Fair warning: If you don't want to listen to my whining, just skip this one.
Ok, so seriously, some people make this baby thing look so easy. You know the ones I'm talking about. The ones who - oops - get pregnant with a honeymoon baby and then quit their jobs and become cloth diapering, organic homemade baby food making, scrapbooking Babywise aficianados...and then continue popping another baby out every 18 months or so - probably have twins at some point - and then decide to homeschool. They look adorable when they're pregnant; they can have a successful grocery shopping trip with one kid sitting in the cart, another slung on their back, and one still in the oven.
Yeah, those people. Why do I resent them so much? Because I'm so stinking jealous.
Now, let me explain before I go any further where I'm coming from. I just got a call from the doctor's office to let me know that I failed the 1-hour glucose test and I have to come back to Evansville on Monday for the 3-hour test...the one with four blood draws. Now, lots of people fail the first test; objectively, it's not a big deal. But it just felt like that proverbial straw that broke the pregnant camel's back. I can't catch a break!
When I was little, I wanted to have fourteen kids, I think because I kept coming up with baby names I wanted to use. Anyway, I love being conservative, and there's something about the Dugger lifestyle that makes me lightheaded. I was itching to get married before I was out of high school. When I finally caught Tim at 22, I already felt like an old maid.
I would have had a baby the first year if it were up to me, but the best-laid plans often get thwarted by lack of insurance and other such unromantic factors. By the time we were finally ready to start a family, I could feel my biological clock ticking like a car bomb. At this point, I was down to wanting five kids, but I calculated that I still had time to gestate them all before I hit 35.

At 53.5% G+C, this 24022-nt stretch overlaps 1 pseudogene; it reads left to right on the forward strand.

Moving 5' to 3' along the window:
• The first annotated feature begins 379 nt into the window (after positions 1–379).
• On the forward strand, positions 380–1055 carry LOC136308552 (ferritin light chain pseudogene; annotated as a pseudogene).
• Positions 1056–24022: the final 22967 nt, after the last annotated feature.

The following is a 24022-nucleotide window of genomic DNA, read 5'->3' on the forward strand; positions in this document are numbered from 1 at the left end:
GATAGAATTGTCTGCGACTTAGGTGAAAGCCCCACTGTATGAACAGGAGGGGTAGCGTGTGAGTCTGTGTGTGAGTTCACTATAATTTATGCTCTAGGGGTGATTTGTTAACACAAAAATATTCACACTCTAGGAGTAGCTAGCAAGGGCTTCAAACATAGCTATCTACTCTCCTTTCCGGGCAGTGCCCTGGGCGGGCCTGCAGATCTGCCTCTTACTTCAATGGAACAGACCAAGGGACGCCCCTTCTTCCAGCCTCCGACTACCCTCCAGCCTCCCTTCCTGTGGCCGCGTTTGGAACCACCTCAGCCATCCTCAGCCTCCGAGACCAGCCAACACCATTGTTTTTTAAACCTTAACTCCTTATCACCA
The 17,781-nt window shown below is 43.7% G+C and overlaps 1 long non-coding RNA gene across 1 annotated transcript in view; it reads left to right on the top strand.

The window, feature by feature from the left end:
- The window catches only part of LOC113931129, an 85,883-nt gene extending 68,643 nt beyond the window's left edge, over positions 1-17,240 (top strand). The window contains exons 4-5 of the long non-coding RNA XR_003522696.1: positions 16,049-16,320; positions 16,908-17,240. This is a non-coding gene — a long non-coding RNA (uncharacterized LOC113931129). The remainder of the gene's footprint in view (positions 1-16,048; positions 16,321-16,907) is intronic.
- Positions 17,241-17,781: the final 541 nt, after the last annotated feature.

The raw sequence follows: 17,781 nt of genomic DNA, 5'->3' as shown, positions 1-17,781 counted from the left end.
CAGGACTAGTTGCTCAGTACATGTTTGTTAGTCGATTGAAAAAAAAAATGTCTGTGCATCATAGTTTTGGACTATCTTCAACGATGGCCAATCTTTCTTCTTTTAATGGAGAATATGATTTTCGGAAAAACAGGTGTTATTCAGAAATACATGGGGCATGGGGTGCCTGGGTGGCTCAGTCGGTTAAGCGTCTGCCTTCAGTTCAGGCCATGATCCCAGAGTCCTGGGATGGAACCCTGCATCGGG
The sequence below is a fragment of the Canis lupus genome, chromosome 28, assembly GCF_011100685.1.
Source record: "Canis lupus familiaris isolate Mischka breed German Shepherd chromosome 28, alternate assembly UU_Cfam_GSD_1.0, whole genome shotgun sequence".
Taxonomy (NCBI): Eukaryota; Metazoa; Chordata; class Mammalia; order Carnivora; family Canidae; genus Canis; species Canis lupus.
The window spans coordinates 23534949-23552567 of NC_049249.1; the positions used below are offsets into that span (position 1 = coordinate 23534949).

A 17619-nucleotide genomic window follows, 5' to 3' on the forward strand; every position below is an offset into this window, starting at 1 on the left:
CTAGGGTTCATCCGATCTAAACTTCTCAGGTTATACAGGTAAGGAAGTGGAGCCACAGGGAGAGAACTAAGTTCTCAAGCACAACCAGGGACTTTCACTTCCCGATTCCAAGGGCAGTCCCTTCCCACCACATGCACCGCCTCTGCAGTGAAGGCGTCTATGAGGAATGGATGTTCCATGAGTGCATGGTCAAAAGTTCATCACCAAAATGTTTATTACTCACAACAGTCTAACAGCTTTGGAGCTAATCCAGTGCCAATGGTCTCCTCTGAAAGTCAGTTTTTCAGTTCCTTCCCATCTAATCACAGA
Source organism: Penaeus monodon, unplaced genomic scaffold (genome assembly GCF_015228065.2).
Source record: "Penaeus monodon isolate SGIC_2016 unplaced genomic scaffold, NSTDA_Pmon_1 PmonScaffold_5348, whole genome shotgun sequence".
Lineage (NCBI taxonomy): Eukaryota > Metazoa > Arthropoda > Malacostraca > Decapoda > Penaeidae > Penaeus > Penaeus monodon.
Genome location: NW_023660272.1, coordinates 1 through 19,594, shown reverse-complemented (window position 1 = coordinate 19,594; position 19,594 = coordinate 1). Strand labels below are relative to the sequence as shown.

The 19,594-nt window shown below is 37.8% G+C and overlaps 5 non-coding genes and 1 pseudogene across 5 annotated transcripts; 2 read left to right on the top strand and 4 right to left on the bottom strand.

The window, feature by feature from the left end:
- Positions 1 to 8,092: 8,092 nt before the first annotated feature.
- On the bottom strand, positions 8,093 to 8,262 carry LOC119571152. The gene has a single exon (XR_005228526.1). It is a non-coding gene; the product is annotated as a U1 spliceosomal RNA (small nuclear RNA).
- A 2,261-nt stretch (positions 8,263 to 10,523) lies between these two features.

Almost a year and a half later, I still wasn't pregnant. I was convinced that I was barren, and that the reason was because God knew there was nothing I wanted more than to be a mother. I must have wanted it too much, because it sure seemed like I was being punished. Somewhere in my religious upbringing I picked up the idea of a sadistic God who likes to take away the thing we love the most, just to teach us a lesson. I wouldn't have verbalized it or preached it to anyone else, but I couldn't shake the expectation that that was the way He would always deal with me.
Anyway, one day the test was positive. I dragged Tim to CVS at 6:00 in the morning to buy one of those digital tests that you can't misread. Another positive. The next day, I made Tim drive through rush hour traffic to Babies R Us so I could properly revel in my happiness. It seemed too good to be true.
Two weeks later, I'm in the campus clinic being told, "It sounds like your body is trying to miscarry." I knew it was too good to be true.
At eight weeks we had an ultrasound. The doctor said it was a beautiful heartbeat. So we went home filled with joy again and started spreading the news.